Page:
South Africa spent years embroiled in a high profile effort to update its copyright law responding to concerns from creators, the education community, and the visually impaired that the longstanding laws did not serve the national interest and were harming creativity and access to knowledge. Its Parliament ultimately passed progressive reforms in 2019, but the bill languished on the desk of President Cyril Ramaphosa, who faced enormous trade pressures from the United States and European Union to not sign the bill and stop it from becoming law. Last month, he seemingly caved to the pressure, citing constitutional concerns in sending it back to the Parliament.

Ben Cashdan is a South African documentary film maker and television producer who was active during the copyright reform process. He worked with Recreate ZA, which brought together a broad coalition of creatives, to advocate for both the interests of owning copyright in their own works, and in fairly using copyrighted materials in the creation of new works He joins me on the podcast this week to discuss the decade-long reform process, the external pressures, and explains why he thinks those pressures should be viewed as racist policies.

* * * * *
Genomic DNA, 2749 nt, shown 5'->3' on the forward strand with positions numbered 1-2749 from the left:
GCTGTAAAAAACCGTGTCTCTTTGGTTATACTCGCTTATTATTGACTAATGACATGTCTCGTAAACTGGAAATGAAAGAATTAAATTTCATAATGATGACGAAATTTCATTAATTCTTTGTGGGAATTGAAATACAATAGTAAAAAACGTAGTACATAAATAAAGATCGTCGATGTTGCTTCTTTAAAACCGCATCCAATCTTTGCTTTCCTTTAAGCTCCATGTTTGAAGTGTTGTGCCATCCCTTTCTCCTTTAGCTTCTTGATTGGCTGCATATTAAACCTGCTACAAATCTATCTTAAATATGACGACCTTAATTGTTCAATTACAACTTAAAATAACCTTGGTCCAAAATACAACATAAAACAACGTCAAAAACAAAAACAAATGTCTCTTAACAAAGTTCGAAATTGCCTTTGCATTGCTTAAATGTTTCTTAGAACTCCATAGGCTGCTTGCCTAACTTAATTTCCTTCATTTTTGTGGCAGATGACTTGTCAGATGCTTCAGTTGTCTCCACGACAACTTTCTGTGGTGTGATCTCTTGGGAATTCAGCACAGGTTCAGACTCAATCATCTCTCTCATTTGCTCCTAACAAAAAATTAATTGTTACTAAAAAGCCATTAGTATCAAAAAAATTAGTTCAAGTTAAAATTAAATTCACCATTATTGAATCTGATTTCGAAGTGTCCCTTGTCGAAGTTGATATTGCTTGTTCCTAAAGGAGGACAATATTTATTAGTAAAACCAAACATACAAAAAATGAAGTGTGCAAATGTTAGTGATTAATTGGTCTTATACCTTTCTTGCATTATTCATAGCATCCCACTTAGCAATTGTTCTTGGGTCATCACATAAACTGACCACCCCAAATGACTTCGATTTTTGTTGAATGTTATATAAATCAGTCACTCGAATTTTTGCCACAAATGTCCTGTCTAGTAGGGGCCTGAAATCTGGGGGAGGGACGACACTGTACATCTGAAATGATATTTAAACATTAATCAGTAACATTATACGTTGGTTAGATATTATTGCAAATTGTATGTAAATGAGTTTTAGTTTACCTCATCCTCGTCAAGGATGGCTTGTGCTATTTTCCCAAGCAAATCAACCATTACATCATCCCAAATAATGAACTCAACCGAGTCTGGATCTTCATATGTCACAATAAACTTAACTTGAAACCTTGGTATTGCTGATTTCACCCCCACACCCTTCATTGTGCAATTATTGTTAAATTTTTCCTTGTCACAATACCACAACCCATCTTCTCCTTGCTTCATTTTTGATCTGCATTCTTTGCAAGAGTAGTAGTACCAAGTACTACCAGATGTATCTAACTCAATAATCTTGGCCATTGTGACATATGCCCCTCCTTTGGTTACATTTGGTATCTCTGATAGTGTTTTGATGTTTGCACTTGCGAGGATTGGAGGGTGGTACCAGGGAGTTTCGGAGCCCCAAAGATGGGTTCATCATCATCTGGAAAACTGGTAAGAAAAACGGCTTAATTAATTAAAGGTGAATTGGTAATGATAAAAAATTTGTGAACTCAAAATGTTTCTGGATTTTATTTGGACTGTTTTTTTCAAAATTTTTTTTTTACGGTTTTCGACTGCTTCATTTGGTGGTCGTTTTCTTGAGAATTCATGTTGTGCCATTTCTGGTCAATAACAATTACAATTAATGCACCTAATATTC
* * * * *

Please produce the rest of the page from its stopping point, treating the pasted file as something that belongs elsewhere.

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July 13, 2020 0 comments Podcasts
Uber Russia by Tati Tata (CC BY-NC 2.0) https://flic.kr/p/CotcDp

The LawBytes Podcast, Episode 58: “An Earth Shattering Decision” – Marina Pavlovic on the Supreme Court of Canada’s Uber v. Heller Ruling

The Supreme Court of Canada recently released its much anticipated Uber Technologies v. Heller decision, a landmark ruling with significant implications for the validity of online contracts and for employment relations in the gig economy. The court rejected an arbitration clause in an Uber contract with its drivers, finding the clause unconscionable.

The decision unsurprisingly quickly caught the attention of many in the legal, technology, business, and consumer advocacy communities. Professor Marina Pavlovic is a friend and colleague at the University of Ottawa, who appeared before the Supreme Court representing the Samuelson-Glushko Canadian Internet Policy and Public Interest Clinic as an intervener in the case. She joined me on the podcast to discuss the decision and to explain why she believes it is an earth shattering ruling for online contracts in Canada.

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July 6, 2020 0 comments Podcasts